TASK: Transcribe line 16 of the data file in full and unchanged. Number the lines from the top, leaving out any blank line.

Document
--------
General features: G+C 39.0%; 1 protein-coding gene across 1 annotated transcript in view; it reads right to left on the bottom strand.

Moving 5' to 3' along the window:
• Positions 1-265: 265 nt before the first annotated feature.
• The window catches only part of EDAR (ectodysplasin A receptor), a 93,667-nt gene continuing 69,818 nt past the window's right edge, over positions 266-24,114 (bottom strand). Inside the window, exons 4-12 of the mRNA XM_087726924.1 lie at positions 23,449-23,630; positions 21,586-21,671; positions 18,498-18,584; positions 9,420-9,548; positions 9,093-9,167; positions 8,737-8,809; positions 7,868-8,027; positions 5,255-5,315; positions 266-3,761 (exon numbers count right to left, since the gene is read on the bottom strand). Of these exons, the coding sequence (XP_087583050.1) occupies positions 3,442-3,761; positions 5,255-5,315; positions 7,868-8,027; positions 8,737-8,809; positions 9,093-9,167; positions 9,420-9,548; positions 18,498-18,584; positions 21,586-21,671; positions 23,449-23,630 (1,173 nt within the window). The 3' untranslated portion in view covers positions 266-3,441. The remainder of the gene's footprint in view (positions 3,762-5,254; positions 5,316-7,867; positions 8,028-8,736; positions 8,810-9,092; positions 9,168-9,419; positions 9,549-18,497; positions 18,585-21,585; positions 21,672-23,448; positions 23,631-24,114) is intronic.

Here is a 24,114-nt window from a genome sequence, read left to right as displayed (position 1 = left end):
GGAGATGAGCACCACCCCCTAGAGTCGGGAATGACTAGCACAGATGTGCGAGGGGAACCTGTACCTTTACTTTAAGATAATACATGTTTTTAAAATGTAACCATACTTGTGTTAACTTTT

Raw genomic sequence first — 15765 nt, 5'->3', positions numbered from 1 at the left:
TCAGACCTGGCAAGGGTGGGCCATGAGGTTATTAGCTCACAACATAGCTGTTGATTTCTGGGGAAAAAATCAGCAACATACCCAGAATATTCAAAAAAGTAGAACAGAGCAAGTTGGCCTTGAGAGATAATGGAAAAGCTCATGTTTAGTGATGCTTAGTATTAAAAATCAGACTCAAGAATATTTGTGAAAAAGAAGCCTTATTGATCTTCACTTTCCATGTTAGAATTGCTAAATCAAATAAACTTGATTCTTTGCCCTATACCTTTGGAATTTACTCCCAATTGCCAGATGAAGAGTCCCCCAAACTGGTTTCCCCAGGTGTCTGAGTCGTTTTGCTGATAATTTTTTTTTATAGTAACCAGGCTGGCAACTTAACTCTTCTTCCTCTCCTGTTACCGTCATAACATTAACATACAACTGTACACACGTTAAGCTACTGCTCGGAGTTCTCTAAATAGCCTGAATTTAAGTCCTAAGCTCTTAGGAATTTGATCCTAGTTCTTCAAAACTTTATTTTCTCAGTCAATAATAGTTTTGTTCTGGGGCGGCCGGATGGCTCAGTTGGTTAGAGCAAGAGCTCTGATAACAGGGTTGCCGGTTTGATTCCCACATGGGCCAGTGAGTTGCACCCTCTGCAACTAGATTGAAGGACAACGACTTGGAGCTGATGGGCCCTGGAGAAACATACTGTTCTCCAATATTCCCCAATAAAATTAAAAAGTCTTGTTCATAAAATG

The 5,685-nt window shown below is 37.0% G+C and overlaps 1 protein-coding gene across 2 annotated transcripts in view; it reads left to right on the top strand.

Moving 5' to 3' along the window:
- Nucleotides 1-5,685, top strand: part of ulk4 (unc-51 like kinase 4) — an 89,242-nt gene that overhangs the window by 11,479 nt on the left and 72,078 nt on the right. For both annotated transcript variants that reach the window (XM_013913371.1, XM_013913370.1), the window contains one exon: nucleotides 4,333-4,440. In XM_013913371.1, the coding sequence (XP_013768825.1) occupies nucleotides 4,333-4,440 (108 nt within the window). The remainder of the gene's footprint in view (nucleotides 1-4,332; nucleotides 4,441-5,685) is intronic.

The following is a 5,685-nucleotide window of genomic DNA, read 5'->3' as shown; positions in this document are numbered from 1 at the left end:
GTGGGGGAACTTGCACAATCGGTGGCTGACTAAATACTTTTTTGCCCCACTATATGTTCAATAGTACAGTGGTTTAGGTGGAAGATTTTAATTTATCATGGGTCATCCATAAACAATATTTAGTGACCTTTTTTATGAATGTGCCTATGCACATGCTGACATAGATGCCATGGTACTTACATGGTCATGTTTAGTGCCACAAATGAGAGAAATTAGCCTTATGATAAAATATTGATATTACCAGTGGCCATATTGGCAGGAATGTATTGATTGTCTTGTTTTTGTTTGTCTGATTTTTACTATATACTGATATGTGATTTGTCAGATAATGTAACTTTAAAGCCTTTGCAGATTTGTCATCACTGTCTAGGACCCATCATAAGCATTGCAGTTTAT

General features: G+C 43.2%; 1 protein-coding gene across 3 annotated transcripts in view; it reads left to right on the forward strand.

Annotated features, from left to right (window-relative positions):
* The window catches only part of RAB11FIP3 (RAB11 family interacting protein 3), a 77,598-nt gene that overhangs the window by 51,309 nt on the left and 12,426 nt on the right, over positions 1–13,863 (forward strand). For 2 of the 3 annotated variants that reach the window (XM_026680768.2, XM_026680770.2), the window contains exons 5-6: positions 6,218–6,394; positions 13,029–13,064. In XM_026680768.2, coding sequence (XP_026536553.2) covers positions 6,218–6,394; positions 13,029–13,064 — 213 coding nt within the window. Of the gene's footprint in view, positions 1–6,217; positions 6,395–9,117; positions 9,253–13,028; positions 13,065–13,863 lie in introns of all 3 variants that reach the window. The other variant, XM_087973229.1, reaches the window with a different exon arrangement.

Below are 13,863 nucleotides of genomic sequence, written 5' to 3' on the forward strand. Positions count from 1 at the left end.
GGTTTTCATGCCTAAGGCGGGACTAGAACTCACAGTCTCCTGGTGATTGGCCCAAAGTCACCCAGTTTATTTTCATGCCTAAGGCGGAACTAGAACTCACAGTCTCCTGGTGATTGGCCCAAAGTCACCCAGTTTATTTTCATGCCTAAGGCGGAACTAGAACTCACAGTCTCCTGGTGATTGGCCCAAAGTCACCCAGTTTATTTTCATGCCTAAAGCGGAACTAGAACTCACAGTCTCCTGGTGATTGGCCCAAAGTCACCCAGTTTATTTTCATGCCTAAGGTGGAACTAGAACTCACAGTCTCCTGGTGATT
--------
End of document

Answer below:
* The window catches only part of RAB11FIP3 (RAB11 family interacting protein 3), a 77,598-nt gene that overhangs the window by 51,309 nt on the left and 12,426 nt on the right, over positions 1–13,863 (forward strand). For 2 of the 3 annotated variants that reach the window (XM_026680768.2, XM_026680770.2), the window contains exons 5-6: positions 6,218–6,394; positions 13,029–13,064. In XM_026680768.2, coding sequence (XP_026536553.2) covers positions 6,218–6,394; positions 13,029–13,064 — 213 coding nt within the window. Of the gene's footprint in view, positions 1–6,217; positions 6,395–9,117; positions 9,253–13,028; positions 13,065–13,863 lie in introns of all 3 variants that reach the window. The other variant, XM_087973229.1, reaches the window with a different exon arrangement.